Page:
Drawing from the results of the current study, MUFA and PUFA demonstrate potential in mitigating the aging process, as evidenced by an increase in telomere length (TL). Conversely, SFA intake appears to expedite aging, leading to a reduction in TL. Consequently, it is imperative to underscore the significance of augmenting unsaturated fatty acid consumption while reducing saturated fatty acids (SFA) intake as a preventative measure against accelerated aging. Interventions targeting lipid-related factors have the potential to effectively decelerate the aging trajectory and ameliorate age-associated ailments.


Cis: confidence intervals; FA: fatty acids; FclAg: facial aging; FI: frailty index; GWAS: genome-wide association studies; GRADE: Grades of Recommendation Assessment Development and Evaluation; IVs: instrumental variables; IVW: inverse variance weighted; IVW-MRE: inverse variance weighted (multiplicative random effects); MR: Mendelian randomization; MAF: minimum allele frequency; MUFA: monounsaturated fatty acid; MR-PRESSO: MR Pleiotropy RESidual Sum and Outlier; OR: odd ratio; PUFA: polyunsaturated fatty acid; qPCR: quantitative polymerase chain reaction; RCTs: randomized controlled trials; SFA: saturated fatty acid; SMSFAs: short-to-medium-chain saturated fatty acids; SNPs: single nucleotide polymorphisms; TL: telomere length.

Author Contributions

Yuhua Chen: Writing the first draft of the manuscript, statistical analysis, data curation, writing review, and editing. Lian Yang: Statistical analysis, data curation and editing. Kui Wang: Critically reviewing, editing, revised the manuscript. Yu An: Investigation, statistical analysis, and editing. Yuping Wang: Critically reviewing, editing, and partial funding. Ya Zheng and Yongning Zhou: Conceptualization, designed the study, supervised, edited, reviewed, revised the manuscript, and funding. All authors approved the final version.


We sincerely thank all investigators for sharing the genome-wide association studies (GWASs) summary statistic data.

Conflicts of Interest

The authors declare that they have no conflicts of interest.

Ethical Statement

The present MR analysis was based on summary data from previous studies obtained from public databases that had gained relevant informed consent and ethics approval. No ethical permit is required for the secondary analysis of summary data.


This study was supported by National Natural Science Foundation of China (No. 82260122), the Natural Science Foundation of Gansu Province (23JRRA0939), and the Foundation of The First Hospital of Lanzhou University (ldyyyn2021-59).


  • 1. Wang K, Liu H, Hu Q, Wang L, Liu J, Zheng Z, Zhang W, Ren J, Zhu F, Liu GH. Epigenetic regulation of aging: implications for interventions of aging and diseases. Signal Transduct Target Ther. 2022; 7:374. [PubMed]
  • 2. Rossiello F, Jurk D, Passos JF, d’Adda di Fagagna F. Telomere dysfunction in ageing and age-related diseases. Nat Cell Biol. 2022; 24:135–47. [PubMed]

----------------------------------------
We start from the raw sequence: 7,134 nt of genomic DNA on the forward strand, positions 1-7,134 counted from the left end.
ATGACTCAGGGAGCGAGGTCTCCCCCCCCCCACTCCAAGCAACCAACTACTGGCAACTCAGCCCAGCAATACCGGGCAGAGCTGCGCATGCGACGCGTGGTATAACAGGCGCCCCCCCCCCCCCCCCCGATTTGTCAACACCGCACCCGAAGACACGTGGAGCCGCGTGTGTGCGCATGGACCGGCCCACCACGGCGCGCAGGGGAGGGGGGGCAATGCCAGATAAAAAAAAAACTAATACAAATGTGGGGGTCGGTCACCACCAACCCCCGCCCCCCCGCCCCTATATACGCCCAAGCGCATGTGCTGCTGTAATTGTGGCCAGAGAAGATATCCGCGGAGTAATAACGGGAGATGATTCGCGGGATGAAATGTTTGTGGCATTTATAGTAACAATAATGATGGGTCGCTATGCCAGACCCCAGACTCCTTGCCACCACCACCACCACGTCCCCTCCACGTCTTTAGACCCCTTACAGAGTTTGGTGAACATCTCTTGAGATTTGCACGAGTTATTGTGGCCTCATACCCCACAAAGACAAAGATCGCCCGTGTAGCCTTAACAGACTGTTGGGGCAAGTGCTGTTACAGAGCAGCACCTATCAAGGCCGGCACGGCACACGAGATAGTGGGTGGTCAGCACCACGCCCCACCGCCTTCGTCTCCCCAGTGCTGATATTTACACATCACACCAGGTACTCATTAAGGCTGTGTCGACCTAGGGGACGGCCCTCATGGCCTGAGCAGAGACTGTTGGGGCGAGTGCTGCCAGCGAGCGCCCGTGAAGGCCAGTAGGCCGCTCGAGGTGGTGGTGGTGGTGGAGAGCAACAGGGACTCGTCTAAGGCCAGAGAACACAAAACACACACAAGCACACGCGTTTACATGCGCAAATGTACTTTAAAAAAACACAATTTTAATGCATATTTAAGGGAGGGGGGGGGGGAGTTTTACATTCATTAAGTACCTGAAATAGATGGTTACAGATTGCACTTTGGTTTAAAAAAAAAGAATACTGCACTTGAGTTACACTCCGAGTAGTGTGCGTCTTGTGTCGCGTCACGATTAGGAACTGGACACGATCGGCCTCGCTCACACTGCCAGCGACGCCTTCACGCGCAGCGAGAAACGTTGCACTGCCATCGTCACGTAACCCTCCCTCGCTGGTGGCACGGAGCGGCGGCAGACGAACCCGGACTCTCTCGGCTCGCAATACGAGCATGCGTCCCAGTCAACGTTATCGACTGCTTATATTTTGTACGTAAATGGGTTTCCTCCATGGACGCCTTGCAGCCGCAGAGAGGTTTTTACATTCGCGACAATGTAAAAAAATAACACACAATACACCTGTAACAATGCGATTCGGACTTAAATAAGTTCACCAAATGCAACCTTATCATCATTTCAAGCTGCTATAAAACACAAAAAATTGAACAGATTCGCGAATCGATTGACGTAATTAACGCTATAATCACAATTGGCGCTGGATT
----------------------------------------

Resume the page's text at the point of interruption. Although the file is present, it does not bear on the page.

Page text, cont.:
• 3. Franco AC, Aveleira C, Cavadas C. Skin senescence: mechanisms and impact on whole-body aging. Trends Mol Med. 2022; 28:97–109. [PubMed]
  • 4. Belsky DW, Caspi A, Houts R, Cohen HJ, Corcoran DL, Danese A, Harrington H, Israel S, Levine ME, Schaefer JD, Sugden K, Williams B, Yashin AI, et al. Quantification of biological aging in young adults. Proc Natl Acad Sci USA. 2015; 112:E4104–10. [PubMed]
  • 5. Hoogendijk EO, Afilalo J, Ensrud KE, Kowal P, Onder G, Fried LP. Frailty: implications for clinical practice and public health. Lancet. 2019; 394:1365–75. [PubMed]
  • 6. Cole GM, Ma QL, Frautschy SA. Dietary fatty acids and the aging brain. Nutr Rev. 2010 (Suppl 2); 68:S102–11. [PubMed]
  • 7. Chung KW. Advances in Understanding of the Role of Lipid Metabolism in Aging. Cells. 2021; 10:880. [PubMed]
  • 8. Chang X, Dorajoo R, Sun Y, Wang L, Ong CN, Liu J, Khor CC, Yuan JM, Koh WP, Friedlander Y, Heng CK. Effect of plasma polyunsaturated fatty acid levels on leukocyte telomere lengths in the Singaporean Chinese population. Nutr J. 2020; 19:119. [PubMed]
  • 9. Jayanama K, Theou O, Godin J, Cahill L, Rockwood K. Association of fatty acid consumption with frailty and mortality among middle-aged and older adults. Nutrition. 2020; 70:110610 [PubMed]
  • 10. Abbatecola AM, Cherubini A, Guralnik JM, Andres Lacueva C, Ruggiero C, Maggio M, Bandinelli S, Paolisso G, Ferrucci L. Plasma polyunsaturated fatty acids and age-related physical performance decline. Rejuvenation Res. 2009; 12:25–32. [PubMed]
  • 11. Farzaneh-Far R, Lin J, Epel ES, Harris WS, Blackburn EH, Whooley MA. Association of marine omega-3 fatty acid levels with telomeric aging in patients with coronary heart disease. JAMA. 2010; 303:250–7. [PubMed]
  • 12. Bockus LB, Biggs ML, Lai HTM, de Olivera Otto MC, Fretts AM, McKnight B, Sotoodehnia N, King IB, Song X, Siscovick DS, Mozaffarian D, Lemaitre RN. Assessment of Plasma Phospholipid Very-Long-Chain Saturated Fatty Acid Levels and Healthy Aging. JAMA Netw Open. 2021; 4:e2120616. [PubMed]
  • 13. Lemaitre RN, King IB. Very long-chain saturated fatty acids and diabetes and cardiovascular disease. Curr Opin Lipidol. 2022; 33:76–82. [PubMed]
  • 14. Kiecolt-Glaser JK, Epel ES, Belury MA, Andridge R, Lin J, Glaser R, Malarkey WB, Hwang BS, Blackburn E. Omega-3 fatty acids, oxidative stress, and leukocyte telomere length: A randomized controlled trial. Brain Behav Immun. 2013; 28:16–24. [PubMed]
  • 15. Hoffmann TJ, Choquet H, Yin J, Banda Y, Kvale MN, Glymour M, Schaefer C, Risch N, Jorgenson E. A Large Multiethnic Genome-Wide Association Study of Adult Body Mass Index Identifies Novel Loci. Genetics. 2018; 210:499–515. [PubMed]